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A Comparative Analysis of the Government's Estimate of "The Outflow of National Wealth due to the Shutdown of Nuclear Power Plants" (2016)
A reduction in fuel costs even with the shutdown of nuclear power plants in Japanese

16 December 2016 Tatsuya Wakeyama, Senior Researcher, Renewable Energy Institute

In Japan, almost all nuclear power plants have been shut down since the accident at Tokyo Electric Power Company's Fukushima Daiichi Nuclear Power Plant in March 2011. At present, only two reactors are working -- Sendai Nuclear Power Station Unit 2 (PWR, 890MW, Kyushu Electric Power Co.) and Ikata Nuclear Power Station Unit 3 (PWR, 890MW, Shikoku Electric Power Co.). In 2010, nuclear power plants accounted for around 30% of Japan's total electricity generation, but they now produce 1 - 2%.

Because of this, over the last few years, the Ministry of Economy, Trade and Industry has been asserting in its Electricity Supply-Demand Verification Subcommittee, etc. that "Due to the shutdown of nuclear power plants, dependence on imported fuel has increased, and ‘between 3 trillion and 7 trillion yen of national wealth is draining out of the country.’"

In response, Renewable Energy Institute has provided evidence arguing against this figure in its "Three issues with the Basic Energy Plan" (September 2013, Japanese only), "Is the Shutdown of Nuclear Reactors Really Costing 3.6 Trillion Yen? A Comparative Analysis of the Government's Fuel Cost Estimate" (March 2014), and the November 2015 column "Is the Shutdown of Nuclear Reactors Really Costing 3.6 Trillion Yen? A Comparative Analysis of the Government's Fuel Cost Estimate (2015)." The Institute has now carried out a comparative analysis of the 2016 estimate, for a year in which the prices of imported fuels fell significantly.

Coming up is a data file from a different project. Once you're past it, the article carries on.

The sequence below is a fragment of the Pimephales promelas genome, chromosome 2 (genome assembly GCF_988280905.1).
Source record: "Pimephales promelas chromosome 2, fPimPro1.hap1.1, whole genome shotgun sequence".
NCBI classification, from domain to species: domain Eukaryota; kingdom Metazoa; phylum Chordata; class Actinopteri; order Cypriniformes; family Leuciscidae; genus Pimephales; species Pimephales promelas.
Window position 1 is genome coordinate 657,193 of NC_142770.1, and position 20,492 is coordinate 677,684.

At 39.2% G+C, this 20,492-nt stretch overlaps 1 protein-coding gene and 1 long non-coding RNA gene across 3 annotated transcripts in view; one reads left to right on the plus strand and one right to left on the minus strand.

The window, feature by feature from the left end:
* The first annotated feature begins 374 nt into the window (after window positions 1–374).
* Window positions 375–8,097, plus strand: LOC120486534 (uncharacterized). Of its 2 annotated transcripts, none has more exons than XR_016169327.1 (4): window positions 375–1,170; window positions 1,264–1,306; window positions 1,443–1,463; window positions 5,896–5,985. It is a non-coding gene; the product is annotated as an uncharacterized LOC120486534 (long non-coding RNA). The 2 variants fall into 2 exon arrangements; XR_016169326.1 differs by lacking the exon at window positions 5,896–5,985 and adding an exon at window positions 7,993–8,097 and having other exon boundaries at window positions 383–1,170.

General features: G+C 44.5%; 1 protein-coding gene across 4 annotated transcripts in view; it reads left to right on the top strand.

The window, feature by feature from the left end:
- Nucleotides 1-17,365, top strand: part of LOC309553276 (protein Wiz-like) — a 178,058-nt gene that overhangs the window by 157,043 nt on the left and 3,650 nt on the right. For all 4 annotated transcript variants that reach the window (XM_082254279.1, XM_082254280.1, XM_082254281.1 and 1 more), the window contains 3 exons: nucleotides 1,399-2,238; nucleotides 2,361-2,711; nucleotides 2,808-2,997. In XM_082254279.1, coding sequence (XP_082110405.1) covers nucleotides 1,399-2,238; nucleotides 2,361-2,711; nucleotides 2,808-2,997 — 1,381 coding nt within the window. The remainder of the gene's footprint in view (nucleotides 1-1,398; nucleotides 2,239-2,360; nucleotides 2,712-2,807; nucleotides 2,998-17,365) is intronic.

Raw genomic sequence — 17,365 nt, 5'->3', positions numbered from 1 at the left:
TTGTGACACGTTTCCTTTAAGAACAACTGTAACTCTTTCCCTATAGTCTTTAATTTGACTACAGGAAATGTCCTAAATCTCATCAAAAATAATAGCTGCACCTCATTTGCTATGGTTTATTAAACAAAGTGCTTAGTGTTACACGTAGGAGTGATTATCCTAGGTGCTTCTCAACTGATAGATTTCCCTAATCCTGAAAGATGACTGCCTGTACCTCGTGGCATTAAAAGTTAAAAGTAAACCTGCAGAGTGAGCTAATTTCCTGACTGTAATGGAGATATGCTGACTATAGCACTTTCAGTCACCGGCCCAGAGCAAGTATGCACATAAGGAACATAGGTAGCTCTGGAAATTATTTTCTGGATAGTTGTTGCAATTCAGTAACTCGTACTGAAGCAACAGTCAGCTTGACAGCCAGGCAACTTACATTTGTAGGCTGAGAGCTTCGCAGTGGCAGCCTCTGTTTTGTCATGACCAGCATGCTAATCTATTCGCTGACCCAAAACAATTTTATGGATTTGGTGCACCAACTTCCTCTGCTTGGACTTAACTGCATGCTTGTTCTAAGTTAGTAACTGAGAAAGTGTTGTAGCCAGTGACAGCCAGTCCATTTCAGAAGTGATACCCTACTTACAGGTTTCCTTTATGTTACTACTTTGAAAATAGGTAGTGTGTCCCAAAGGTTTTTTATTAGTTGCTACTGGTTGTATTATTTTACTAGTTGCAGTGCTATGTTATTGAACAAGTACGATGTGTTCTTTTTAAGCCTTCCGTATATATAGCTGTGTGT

Outline of the government's estimate and points at issue

The Basic Policy Subcommittee on Electricity and Gas (hereinafter, "the Subcommittee") of the Ministry of Economy, Trade and Industry's Agency for Natural Resources and Energy estimates the cost of the extra fuel which needed to be burnt at thermal power plants in FY2016 as the result of the shutdown of nuclear power plants at 1.3 trillion yen in its "Electricity Supply-Demand Verification Report" (25 October 2016). The Subcommittee goes on to say that the average burden on each Japanese citizen will be around 10,000 yen greater due to these additional fuel costs.

However, this estimate from the Subcommittee is far removed from reality, and is an arbitrary figure based on an overestimate of the volume of additional fuel burnt at thermal power plants.

Fig.1 Basic Policy Subcommittee on Electricity and Gas estimate of additional fuel costs due to the shutdown of nuclear power plants

Source: quoted from the Electricity Supply-Demand Verification Report (Basic Policy Subcommittee on Electricity and Gas, October 2016)

The Subcommittee's estimate is based on the assumptions that all nuclear power plants are in operation, and that the equivalent amount of electricity is generated as a replacement by "burning additional fuel at thermal power plants". Specifically, the "additional fuel burnt due to the shutdown of nuclear power plants” is calculated based on the amount of electricity generated by nuclear power before the Great East Japan Earthquake, 274.8 billion kWh (the average annual amount of electricity generated by nuclear power between FY2008 and FY2010), minus the 9.4 billion kWh generated by the restarted nuclear power plants last fiscal year.

However, the government's assumption that the amount of electricity generated by nuclear power would be the same as that prior to 2010 completely fails to take into account the increase in electricity supplied by renewable energy or the decrease in demand due to energy savings and efficiency, and supposes that without restarting nuclear power plants, the estimated "additional fuel burnt" by thermal power plants will not decrease. In reality, however, both energy savings and efficiency and the growth of renewable energy have made great advances since 2011, and have begun to make up for the electricity formerly generated by nuclear power.